Caitlin Figueiredo still remembers the first time she told her class she wanted to be Prime Minister of Australia. Her teacher told her to sit down; she was a girl and girls needed "more realistic" dreams.
Now 22, the Canberra law student runs her own social enterprise, helps oversee Australian projects for the UN and sits on various boards and charities. Last year, she was named a Global Changemaker by Michelle Obama at the White House.
On Wednesday, Ms Figueiredo joined forces with 16 other local girls who share her ambitions for high office in a "takeover" of Parliament House.
"We're here to send a message, we are powerful," Ms Figueiredo said, as the team gathered on the lawns of the House Wednesday morning.
The young women, aged between 17 and 30, each hijacked the seat of a federal MP, as part of a global "takeover" in parliaments and boardrooms across the world to celebrate International Day of the Girl.
In Australia, women hold less than a third of all seats in parliament, and fewer than a quarter of ministerial portfolios.
New research from Plan International, which organised the takeover, shows half of young Australian women see their gender as their biggest barrier to becoming leaders.
The charity surveyed more than 1700 girls aged 10-17 and 530 men and women between 18 and 25 years of age about their views on gender equality and politics as well as their aspirations.
While two thirds of 15-17 year old girls aspired to be leaders, by the age of 22-25, less than half of women shared those goals compared to 60 per cent of men the same age.
Ms Figueiredo spearheaded Wednesday's action, along with Ashleigh Streeter, 23, to close the "dream gap" for Australian girls and demand a gender balance in parliament. The pair said it was more than a token photo opportunity, and each woman carried out at least one concrete decision by the day's end on behalf of their MP, as well as helping to write speeches, draft motions and raise questions in Question Time. After stopping by the party rooms of Labor and the Greens, the team presented Plan International's newly released 'She Can Lead' reportto the Prime Minister and sat down with Foreign Minister Julie Bishop.
So where would they start if they were in the top job?
"I'd ban sexist advertising and commentary in the media," said 18-year-old Asha Clementi, who stepped into the shoes of Xenophon Team MP Rebekha Sharkie for the day.
According to Plan's report, most young women agree, with fewer than one in four women believing men and women were treated equally by the media and 82 per cent saying more attention was placed on their looks than men's.
Ms Clementi also suggested introducing policies to speed companies towards closing the pay gap. At the current rate, the Year 12 student will likely be retired before gender parity is achieved in the workforce.
"I have so much I have to say to them, I hope I get enough time," she said.
The tampon tax, climate change, recycling and domestic violence policy were also key areas in the takeover team's sights. Like half of the girls surveyed by Plan, all 16 named gender equality as the change they wanted to see in the world.
Ms Figueiredo said she was disappointed that, after reaching out to more than 100 parliamentarians and "months and months of unreturned phone calls", no government minister followed through on an invitation to join the takeover.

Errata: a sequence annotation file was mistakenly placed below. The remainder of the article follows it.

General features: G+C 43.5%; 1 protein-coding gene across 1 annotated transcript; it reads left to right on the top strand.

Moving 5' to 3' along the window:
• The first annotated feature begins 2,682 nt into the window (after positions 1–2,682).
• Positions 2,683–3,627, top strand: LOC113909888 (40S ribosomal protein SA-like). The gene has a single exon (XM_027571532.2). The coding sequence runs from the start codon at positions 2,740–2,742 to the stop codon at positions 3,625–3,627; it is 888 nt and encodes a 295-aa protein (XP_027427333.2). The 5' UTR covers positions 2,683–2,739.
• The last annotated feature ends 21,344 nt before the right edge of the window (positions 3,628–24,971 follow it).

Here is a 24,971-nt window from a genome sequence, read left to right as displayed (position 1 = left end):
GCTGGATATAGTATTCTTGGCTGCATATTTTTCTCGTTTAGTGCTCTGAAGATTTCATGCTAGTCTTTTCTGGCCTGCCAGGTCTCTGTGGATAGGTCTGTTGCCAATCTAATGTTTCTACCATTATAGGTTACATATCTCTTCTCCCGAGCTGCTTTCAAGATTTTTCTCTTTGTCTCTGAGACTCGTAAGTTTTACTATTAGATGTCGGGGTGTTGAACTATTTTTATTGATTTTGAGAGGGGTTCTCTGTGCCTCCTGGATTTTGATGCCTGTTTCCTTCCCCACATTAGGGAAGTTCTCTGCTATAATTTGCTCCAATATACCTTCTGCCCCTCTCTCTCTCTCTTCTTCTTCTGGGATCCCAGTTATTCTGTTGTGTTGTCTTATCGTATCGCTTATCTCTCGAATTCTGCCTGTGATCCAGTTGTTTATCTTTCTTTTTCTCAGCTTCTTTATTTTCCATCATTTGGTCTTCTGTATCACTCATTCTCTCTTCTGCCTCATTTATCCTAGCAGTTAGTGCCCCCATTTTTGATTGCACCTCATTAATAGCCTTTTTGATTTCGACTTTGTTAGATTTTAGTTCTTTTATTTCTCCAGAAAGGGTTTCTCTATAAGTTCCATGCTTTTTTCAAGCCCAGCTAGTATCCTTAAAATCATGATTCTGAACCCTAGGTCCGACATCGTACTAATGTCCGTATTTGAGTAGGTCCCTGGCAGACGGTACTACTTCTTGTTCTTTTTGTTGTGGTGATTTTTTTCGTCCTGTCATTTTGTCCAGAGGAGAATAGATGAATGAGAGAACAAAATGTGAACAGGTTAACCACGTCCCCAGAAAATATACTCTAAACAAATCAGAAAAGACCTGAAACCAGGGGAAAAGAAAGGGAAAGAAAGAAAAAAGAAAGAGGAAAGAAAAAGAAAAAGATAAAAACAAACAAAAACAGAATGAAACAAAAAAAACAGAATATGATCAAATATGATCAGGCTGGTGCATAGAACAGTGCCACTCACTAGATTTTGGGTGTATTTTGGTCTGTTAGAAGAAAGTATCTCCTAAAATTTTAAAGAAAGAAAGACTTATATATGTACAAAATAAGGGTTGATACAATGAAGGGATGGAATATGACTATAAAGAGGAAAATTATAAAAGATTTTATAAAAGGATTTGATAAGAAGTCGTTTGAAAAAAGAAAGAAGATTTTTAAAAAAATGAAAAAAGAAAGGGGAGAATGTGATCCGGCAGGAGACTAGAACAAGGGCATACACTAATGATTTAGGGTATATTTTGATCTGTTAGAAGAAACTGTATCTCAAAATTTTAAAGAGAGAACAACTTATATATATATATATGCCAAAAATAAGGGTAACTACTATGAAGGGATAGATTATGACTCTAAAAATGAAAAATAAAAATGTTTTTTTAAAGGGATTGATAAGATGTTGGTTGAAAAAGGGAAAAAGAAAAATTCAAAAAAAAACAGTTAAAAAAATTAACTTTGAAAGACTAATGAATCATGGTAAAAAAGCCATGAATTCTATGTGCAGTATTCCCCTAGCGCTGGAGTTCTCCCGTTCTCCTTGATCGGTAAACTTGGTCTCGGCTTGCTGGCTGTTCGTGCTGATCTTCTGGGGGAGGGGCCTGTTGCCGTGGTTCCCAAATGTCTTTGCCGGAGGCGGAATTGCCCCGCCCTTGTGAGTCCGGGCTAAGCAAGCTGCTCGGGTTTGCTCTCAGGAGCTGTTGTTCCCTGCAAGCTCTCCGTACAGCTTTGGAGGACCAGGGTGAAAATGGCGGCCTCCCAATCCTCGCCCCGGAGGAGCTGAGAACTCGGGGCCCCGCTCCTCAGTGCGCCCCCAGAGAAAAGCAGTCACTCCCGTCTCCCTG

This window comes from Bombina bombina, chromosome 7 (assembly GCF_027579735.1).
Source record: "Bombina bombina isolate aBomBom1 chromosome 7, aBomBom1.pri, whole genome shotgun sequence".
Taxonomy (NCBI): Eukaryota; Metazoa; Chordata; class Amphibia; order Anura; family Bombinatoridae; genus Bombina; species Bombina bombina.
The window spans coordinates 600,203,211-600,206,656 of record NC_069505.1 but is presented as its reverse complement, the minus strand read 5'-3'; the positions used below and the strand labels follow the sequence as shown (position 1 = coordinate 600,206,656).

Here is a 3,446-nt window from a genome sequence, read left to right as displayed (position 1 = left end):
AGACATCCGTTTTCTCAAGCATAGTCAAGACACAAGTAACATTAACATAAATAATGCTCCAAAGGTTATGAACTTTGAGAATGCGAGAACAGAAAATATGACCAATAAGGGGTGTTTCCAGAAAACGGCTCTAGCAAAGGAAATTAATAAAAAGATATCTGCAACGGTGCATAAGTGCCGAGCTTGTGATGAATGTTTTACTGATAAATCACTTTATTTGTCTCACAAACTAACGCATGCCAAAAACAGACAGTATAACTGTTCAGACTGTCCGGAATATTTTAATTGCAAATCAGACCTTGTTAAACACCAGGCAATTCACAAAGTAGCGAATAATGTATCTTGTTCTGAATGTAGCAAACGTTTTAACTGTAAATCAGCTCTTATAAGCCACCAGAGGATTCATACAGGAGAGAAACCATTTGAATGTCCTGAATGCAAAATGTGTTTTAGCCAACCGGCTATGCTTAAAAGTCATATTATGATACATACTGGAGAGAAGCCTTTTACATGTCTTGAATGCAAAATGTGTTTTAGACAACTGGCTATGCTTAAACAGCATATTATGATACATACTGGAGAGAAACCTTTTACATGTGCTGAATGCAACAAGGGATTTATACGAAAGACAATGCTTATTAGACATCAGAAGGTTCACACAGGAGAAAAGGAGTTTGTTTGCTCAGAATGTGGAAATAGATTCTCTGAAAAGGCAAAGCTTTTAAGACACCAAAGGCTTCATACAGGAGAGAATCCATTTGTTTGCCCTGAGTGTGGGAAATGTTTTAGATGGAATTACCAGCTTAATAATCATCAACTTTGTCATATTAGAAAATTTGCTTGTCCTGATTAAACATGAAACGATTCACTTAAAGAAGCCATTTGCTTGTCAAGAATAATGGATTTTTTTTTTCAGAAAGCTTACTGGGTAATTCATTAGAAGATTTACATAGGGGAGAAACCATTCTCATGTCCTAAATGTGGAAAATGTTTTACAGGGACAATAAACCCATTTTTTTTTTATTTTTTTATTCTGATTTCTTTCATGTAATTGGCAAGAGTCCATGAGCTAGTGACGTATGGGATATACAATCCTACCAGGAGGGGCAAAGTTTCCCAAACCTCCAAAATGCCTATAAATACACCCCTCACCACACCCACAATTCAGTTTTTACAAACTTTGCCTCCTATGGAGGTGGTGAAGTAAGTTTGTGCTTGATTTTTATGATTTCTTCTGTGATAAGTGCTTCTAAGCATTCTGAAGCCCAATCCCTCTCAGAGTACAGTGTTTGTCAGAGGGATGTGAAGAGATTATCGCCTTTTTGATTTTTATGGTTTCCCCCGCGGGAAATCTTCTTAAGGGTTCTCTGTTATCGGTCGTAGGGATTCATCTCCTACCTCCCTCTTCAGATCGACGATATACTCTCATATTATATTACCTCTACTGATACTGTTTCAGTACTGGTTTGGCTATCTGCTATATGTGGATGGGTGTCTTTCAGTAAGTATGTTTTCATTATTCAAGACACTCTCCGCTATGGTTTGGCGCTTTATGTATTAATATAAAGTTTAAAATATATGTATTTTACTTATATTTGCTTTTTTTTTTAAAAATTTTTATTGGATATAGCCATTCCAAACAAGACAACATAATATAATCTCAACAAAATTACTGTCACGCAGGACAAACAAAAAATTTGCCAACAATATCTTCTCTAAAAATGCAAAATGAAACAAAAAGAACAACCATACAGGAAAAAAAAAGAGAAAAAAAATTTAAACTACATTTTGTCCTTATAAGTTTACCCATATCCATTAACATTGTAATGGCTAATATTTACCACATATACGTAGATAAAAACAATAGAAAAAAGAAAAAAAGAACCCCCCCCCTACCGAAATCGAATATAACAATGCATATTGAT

Education Minister Simon Birmingham had previously agreed to take part before pulling out due to a "misrepresentation", leaving just four men to participate, including Greens leader Richard Di Natale and Nick Xenophon.
"Originally, I wanted it to be 18 Liberal men to make it equal," Ms Figeuredo said.
"If you look at who we're taking over, it's mostly women helping women."
Plan's report found 78 per cent of girls aged 15-17 thought it could be easier for them to lead if they got more support from boys.
But twice as many young men as young women thought women should focus on their family life before political aspirations.
Forty-one per cent of women listed a desire to start a family as a roadblock to entering politics, compared to just 11 per cent of men, and more than half thought it was harder for women to become politicians than men.
Young men were half as likely as women to say female politicians were treated unfairly by the media or talked over by their male colleagues.
Both men and women thought women were better at traditional "women's work" such as childcare, secretarial work, nursing and stay-at-home parenting, and less capable than men at jobs such as a police chief, pilot, firefighter, plumber or construction worker.
Most young women thought leaders needed to be confident, brave and ambitious, though fewer than half described themselves as having those traits.
Young men also saw confidence as important to leadership but less tha half said they felt confident, and fewer men than women thought of themselves as hard-working or ambitious.
Ms Figueiredo said the team were working to continue a mentoring program between the girls and their MPs. Next week, they hoped to table a motion in Parliament to create a Minister for Youth.
"If that gets through, it will be the first time since 2013 that young people have had a voice in parliament," Ms Figueiredo said.
Three quarters of all men and women surveyed said they wanted to see more young people in politics.
MPs who took part in Wednesday's takeover included:
The Hon Gai Brodtmann MP [Labor]
Sen Richard Di Natale [Greens]
Emma Husar MP [Labor]
Dr Anne Aly MP [Labor]
Sharon Claydon MP [Labor]
Senator Janet Rice [Green]
Senator Nick Xenophon [NXT]
Senator Lee Rhiannon [Greens]
Senator Sarah Hanson-Young [Greens]
Senator Claire Moore [Labor]
Senator Linda Reynolds [Liberal]
Senator Skye Kakoschie-Moore [NXT]
The Hon Dr Andrew Leigh MP [Labor]
Julie Owens MP [Labor]
Senator Stirling Griff [NXT]
Senator The Hon Linda Burney [Labor]
Rebekha Sharkie MP [NXT]